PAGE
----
In a bid to draw the non-theater-going crowd to the theater, Ballet Philippines scored a coup with the pop-culture musical based on the revival of songs from the disco-era pop group VST& Company.
“Awitin Mo at Isasayaw Ko” was based the VST & Company’s hit song which warbled on eternal devotion and compared love to a two-way street.
The Culture Center of the Philippines attracted baby boomers and Gen-Xers who wanted to relive the disco days of their youth. Growing up in the ’70s, we dismissed the sappy lyrics of the VST &Company and viewed them as an imitation of the Bee Gees. But with updated musical arrangements interpreted by the ABS-CBN Philharmonic Orchestra, their songs sounded fresh. We realize that VST & Company had adopted the foreign influences and made them into their own.
The dance musical was about star-crossed lovers Victor, a construction worker, who fell in love with a well-to-do student activist, Teresa. It began with a dying Victor in the hospital room, pining for his lost love, Teresa. Meanwhile, Teresa was suffering from terminal cancer in another hospital room.
Flashback to the late ’70s when Teresa met Victor. They eloped and lived in the squatters. Meanwhile Gabby, a handsome political scion, had been trying to win over Teresa. When the Metrocom go on a witch hunt for activists, Gabby set up Victor. Gabby married Teresa and took care of her until her death. The older Victor and Teresa were finally united in the after life, dancing disco together.
“Aawitin Mo at Isasayaw Ko” included a subplot—the love story between Arturo, Victor’s buddy, and Ester, a hooker, and Victor’s sidekick and kid brother, Lito.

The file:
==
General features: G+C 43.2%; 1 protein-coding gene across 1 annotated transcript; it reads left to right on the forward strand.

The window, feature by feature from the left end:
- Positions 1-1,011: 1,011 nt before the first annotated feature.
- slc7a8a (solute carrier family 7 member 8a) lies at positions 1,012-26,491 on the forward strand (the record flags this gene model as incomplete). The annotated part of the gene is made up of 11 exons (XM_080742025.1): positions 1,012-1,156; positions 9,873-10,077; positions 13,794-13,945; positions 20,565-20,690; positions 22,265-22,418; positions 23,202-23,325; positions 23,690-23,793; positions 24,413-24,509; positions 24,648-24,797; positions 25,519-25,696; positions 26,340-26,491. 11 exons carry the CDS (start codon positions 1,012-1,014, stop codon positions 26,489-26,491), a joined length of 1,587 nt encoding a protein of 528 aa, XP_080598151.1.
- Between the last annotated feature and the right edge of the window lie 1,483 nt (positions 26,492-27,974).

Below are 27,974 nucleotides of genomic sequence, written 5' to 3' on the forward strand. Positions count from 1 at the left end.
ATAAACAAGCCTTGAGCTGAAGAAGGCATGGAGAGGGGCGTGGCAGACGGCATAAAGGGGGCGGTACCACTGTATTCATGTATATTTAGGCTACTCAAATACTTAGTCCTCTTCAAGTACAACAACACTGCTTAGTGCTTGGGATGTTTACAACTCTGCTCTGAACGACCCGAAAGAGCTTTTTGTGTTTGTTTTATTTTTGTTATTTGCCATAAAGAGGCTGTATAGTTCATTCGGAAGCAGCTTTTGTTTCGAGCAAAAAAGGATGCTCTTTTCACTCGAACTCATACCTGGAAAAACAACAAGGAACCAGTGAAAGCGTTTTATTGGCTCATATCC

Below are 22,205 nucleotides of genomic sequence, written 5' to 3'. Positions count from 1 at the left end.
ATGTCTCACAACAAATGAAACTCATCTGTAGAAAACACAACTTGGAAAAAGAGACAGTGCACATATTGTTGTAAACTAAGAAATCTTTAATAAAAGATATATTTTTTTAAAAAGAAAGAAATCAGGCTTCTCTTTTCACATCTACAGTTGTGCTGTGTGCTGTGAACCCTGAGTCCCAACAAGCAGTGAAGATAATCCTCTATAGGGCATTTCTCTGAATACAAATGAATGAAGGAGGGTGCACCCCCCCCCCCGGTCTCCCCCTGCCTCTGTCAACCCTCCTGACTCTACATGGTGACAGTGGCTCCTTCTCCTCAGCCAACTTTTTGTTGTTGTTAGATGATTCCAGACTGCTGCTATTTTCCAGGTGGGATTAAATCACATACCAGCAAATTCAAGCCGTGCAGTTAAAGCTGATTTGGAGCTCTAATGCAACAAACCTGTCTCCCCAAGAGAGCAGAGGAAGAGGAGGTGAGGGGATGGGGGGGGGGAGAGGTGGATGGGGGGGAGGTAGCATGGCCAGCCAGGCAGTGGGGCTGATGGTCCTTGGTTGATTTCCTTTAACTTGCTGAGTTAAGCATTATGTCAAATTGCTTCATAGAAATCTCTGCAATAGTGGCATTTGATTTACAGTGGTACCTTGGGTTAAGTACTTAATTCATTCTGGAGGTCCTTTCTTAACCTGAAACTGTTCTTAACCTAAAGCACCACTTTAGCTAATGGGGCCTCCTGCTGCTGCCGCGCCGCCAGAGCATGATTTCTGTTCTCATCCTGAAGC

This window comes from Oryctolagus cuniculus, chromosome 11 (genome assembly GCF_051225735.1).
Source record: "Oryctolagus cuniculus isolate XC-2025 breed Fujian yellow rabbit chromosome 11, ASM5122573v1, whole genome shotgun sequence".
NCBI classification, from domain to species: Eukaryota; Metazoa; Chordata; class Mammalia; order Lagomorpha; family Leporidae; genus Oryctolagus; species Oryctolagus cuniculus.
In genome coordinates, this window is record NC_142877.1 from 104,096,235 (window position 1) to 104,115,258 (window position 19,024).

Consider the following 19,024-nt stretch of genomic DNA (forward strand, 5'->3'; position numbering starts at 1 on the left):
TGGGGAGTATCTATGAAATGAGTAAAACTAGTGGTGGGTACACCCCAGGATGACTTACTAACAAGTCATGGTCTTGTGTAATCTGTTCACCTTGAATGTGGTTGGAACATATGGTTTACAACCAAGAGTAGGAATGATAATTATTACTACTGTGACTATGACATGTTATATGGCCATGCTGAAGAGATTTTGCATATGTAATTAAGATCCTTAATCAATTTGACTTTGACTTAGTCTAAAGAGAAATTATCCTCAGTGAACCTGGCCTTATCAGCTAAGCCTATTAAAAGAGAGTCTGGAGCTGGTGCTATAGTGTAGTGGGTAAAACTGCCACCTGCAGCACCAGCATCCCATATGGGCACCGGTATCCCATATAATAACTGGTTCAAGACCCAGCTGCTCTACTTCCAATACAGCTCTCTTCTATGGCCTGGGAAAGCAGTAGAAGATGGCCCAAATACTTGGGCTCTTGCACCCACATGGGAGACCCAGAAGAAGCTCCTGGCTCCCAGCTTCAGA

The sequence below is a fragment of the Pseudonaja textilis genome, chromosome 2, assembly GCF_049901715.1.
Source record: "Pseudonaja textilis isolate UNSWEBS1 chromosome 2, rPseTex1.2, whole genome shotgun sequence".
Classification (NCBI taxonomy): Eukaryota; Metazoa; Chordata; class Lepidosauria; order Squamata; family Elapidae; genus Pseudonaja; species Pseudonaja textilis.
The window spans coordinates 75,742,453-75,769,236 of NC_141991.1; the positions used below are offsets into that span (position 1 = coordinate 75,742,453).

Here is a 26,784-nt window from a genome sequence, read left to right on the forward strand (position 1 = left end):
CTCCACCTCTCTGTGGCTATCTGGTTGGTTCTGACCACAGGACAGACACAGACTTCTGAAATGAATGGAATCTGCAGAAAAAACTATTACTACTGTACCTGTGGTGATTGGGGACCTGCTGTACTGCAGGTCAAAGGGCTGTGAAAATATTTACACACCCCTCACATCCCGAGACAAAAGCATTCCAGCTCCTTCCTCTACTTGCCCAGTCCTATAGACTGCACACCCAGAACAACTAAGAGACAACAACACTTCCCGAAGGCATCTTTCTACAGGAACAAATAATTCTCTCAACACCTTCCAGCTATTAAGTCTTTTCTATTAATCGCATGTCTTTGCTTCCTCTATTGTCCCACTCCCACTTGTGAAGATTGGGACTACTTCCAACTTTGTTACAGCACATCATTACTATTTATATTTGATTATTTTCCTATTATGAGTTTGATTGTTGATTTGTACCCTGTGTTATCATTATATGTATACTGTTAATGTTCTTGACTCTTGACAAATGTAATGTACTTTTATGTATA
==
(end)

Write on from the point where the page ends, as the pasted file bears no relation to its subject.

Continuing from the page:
Indeed, the revival of the VST & Company’s music exhilarated the audience. We would have enjoyed the dance musical more if there was attention to detail in delivering the narrative.
With three choreographers—James Laforteza, PJ Rebullida and Carissa Adea —working on the musical, the scenes didn’t have seamless continuity. The dances were bereft of logic, plot development and character motivation. We overheard members of the audience asking questions about the narrative.
The Metrocom raid scene was devoid of dramatic tension. Toward the end of the musical, there was no difference between the youthful energy of the high school dance in 1977 and the supposedly aging alumni in their grand reunion.
There were so many things going onstage that the audience didn’t know where to focus. John Batalla’s lighting failed to highlight important elements of the story.
Designer James Reyes made the most of the budget for a big cast by searching for clothes in the ukay-ukay that would get the feel of the VST & Company’s videos and created cheeky tributes of the ‘70s fashion. But the costumes would have had more impact if the dancers wore the period hairstyles.
Still, the show was worth watching.
Former BP stars Nonoy Froilan and wife Edna Vida, who played the older Victor and Teresa, commanded the stage with their presence and expressive solos.
As Gabby, Jef Flores oozed with sensuality and made a suave antagonist. Belter Cooky Chua as Ester was a foil to the simple, straightforward style of Sandino Martin as Arturo. Noel Comia Jr. was a lovable Lito with a powerful voice. BP soloist Garry Corpuz may not fit society’s idea of a leading man. As Victor, he carried the whole dance with sincerity and raw energy.
BP should be commended for pushing the envelope. Let’s hope there will be more choreographies showing off the prodigious talents of its dancers. —CONTRIBUTED